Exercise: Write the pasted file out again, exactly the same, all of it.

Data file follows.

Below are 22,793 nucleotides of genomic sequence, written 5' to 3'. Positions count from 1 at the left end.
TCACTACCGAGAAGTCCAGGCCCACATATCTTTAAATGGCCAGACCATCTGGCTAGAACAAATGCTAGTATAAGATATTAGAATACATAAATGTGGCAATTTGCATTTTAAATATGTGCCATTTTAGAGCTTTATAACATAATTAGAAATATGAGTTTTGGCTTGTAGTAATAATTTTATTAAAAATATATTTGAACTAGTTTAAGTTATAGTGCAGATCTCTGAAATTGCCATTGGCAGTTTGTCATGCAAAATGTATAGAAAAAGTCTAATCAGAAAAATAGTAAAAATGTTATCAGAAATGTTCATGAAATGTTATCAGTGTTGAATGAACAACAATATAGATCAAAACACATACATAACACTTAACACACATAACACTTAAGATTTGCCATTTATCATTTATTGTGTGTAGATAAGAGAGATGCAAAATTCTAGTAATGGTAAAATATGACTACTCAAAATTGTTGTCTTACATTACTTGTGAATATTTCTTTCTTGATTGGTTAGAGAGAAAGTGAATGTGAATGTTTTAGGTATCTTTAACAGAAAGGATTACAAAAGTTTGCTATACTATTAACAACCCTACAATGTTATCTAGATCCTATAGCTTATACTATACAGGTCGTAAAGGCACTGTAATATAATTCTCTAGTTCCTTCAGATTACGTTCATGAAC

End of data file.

Below are 22,793 nucleotides of genomic sequence, written 5' to 3'. Positions count from 1 at the left end.
TCACTACCGAGAAGTCCAGGCCCACATATCTTTAAATGGCCAGACCATCTGGCTAGAACAAATGCTAGTATAAGATATTAGAATACATAAATGTGGCAATTTGCATTTTAAATATGTGCCATTTTAGAGCTTTATAACATAATTAGAAATATGAGTTTTGGCTTGTAGTAATAATTTTATTAAAAATATATTTGAACTAGTTTAAGTTATAGTGCAGATCTCTGAAATTGCCATTGGCAGTTTGTCATGCAAAATGTATAGAAAAAGTCTAATCAGAAAAATAGTAAAAATGTTATCAGAAATGTTCATGAAATGTTATCAGTGTTGAATGAACAACAATATAGATCAAAACACATACATAACACTTAACACACATAACACTTAAGATTTGCCATTTATCATTTATTGTGTGTAGATAAGAGAGATGCAAAATTCTAGTAATGGTAAAATATGACTACTCAAAATTGTTGTCTTACATTACTTGTGAATATTTCTTTCTTGATTGGTTAGAGAGAAAGTGAATGTGAATGTTTTAGGTATCTTTAACAGAAAGGATTACAAAAGTTTGCTATACTATTAACAACCCTACAATGTTATCTAGATCCTATAGCTTATACTATACAGGTCGTAAAGGCACTGTAATATAATTCTCTAGTTCCTTCAGATTACGTTCATGAAC